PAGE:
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Attentional modulation of sensorimotor processes in the absence of perceptual awareness

Sumner, Petroc ORCID:, Tsai, Pei-Chun, Yu, Kenny and Nachev, Parashkev 2006. Attentional modulation of sensorimotor processes in the absence of perceptual awareness. Proceedings of the National Academy of Sciences of the United States of America (PNAS) ISSN 1091-6490 103 (27) , pp. 10520-10525. 10.1073/pnas.0601974103

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Attention modulates visual perception and is generally considered inextricably linked with conscious awareness: we become aware of stimuli as we attend to them, and we attend to stimuli as we become aware of them. Recent evidence suggests that attention can also modulate the effects of stimuli that remain invisible, and a natural explanation is that attention enhances weak perceptual representations, bringing them closer to conscious threshold even if they do not reach that threshold. However, there is also the possibility that attention may modulate neural processes that are entirely separate from those supporting conscious perception: sensorimotor mechanisms that do not create awareness however much they are enhanced. Here we provide evidence in support of this second hypothesis by showing that attentional cueing can modulate the behavioral response to invisible stimuli in a way that is distinct from enhancing their visibility. We used a masked-prime paradigm that produces a negative or positive compatibility effect depending on the perceptual strength (duration or brightness) of the prime. We found that attention enhanced the effect of both visible and invisible primes and also increased the likelihood of detecting the prime (i.e., boosted perceptual strength). Crucially, the pattern of attentional influence on priming could not be explained by attentional modulation of the prime’s perceptual strength but was predicted by a direct attentional influence on the nonconscious priming process itself. Therefore, in addition to regulating what we perceive, attention seems to influence our behavior through sensorimotor processes that are not involved in conscious awareness.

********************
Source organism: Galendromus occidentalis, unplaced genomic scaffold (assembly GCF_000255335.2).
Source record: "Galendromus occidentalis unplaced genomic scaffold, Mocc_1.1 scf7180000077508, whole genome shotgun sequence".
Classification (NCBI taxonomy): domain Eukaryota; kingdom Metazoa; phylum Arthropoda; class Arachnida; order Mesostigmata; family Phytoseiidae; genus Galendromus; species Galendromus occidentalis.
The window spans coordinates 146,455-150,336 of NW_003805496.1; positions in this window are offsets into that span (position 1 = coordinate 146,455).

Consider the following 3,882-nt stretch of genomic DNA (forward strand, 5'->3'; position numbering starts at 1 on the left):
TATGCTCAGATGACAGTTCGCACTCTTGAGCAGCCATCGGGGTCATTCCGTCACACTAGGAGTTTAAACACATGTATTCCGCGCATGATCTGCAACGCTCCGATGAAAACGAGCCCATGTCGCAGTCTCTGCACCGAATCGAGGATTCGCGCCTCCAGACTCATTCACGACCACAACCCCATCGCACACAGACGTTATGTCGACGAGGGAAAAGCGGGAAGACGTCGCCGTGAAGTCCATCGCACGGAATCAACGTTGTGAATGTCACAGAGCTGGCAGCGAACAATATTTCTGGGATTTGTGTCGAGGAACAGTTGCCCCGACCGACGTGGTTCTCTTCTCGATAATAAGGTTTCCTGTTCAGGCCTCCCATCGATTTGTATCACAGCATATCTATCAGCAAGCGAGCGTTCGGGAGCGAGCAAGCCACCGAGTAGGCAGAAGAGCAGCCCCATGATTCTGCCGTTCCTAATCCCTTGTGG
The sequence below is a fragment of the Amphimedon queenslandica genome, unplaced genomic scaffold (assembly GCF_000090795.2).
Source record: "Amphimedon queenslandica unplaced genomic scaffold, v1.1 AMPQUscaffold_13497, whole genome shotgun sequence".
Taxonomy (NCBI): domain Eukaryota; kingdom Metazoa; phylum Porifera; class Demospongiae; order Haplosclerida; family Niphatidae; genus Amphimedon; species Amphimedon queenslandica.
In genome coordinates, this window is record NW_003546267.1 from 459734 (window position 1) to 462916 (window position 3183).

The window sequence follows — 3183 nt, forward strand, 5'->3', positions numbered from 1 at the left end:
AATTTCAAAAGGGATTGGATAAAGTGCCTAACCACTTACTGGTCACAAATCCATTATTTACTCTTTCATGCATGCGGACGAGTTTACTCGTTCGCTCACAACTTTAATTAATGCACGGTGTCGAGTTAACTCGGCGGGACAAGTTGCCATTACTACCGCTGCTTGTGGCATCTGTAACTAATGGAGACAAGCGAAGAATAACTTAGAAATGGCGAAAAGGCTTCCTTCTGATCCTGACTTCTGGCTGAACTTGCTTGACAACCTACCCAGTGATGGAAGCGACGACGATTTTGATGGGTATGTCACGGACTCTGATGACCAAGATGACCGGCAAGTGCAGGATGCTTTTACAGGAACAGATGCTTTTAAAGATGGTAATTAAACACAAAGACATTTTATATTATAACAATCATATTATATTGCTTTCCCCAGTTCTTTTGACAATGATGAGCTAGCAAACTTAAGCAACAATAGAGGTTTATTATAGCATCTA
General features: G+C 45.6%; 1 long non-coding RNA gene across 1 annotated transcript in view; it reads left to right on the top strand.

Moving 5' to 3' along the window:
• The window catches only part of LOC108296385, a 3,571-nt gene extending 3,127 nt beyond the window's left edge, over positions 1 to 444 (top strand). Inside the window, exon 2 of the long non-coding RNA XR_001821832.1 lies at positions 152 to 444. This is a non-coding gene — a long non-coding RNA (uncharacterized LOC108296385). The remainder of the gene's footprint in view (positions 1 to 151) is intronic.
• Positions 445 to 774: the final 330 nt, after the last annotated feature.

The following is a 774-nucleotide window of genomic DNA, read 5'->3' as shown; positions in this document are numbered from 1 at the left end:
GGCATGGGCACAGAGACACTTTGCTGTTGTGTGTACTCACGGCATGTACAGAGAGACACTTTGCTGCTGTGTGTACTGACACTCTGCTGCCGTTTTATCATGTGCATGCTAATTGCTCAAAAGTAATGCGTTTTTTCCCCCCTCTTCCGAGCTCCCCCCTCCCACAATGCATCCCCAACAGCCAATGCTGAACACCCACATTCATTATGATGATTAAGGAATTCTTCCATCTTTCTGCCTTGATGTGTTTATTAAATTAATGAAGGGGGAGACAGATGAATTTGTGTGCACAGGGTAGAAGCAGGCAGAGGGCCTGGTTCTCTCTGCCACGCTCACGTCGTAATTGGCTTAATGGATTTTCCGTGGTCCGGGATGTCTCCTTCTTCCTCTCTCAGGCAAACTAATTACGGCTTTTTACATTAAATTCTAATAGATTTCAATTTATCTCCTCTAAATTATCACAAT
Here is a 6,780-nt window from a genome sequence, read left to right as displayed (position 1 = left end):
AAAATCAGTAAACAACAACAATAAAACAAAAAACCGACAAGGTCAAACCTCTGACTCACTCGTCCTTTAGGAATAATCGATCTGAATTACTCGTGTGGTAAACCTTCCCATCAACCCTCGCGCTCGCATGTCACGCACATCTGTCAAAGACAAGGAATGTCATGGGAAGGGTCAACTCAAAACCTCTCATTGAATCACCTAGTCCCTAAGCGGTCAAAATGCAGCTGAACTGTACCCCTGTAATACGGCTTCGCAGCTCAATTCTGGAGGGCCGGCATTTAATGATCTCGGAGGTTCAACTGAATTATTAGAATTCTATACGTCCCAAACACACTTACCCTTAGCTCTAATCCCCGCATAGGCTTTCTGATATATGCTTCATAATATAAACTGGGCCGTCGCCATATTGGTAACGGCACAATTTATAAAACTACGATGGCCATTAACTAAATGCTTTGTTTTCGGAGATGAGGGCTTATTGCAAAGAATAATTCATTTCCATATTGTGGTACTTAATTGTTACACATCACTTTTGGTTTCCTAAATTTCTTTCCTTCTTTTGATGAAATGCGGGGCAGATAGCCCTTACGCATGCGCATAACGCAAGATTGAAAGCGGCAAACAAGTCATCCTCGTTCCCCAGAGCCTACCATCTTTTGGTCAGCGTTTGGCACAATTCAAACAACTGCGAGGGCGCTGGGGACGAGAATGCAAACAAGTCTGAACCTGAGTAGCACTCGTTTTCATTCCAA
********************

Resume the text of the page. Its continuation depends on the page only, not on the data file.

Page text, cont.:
Item Type: Article
Date Type: Publication
Status: Published
Schools: Psychology
Subjects: B Philosophy. Psychology. Religion > BF Psychology
R Medicine > RC Internal medicine > RC0321 Neuroscience. Biological psychiatry. Neuropsychiatry
Uncontrolled Keywords: priming; unconscious; motor inhibition; action
Publisher: National Academy of Sciences
ISSN: 1091-6490
Last Modified: 17 Oct 2022 09:31

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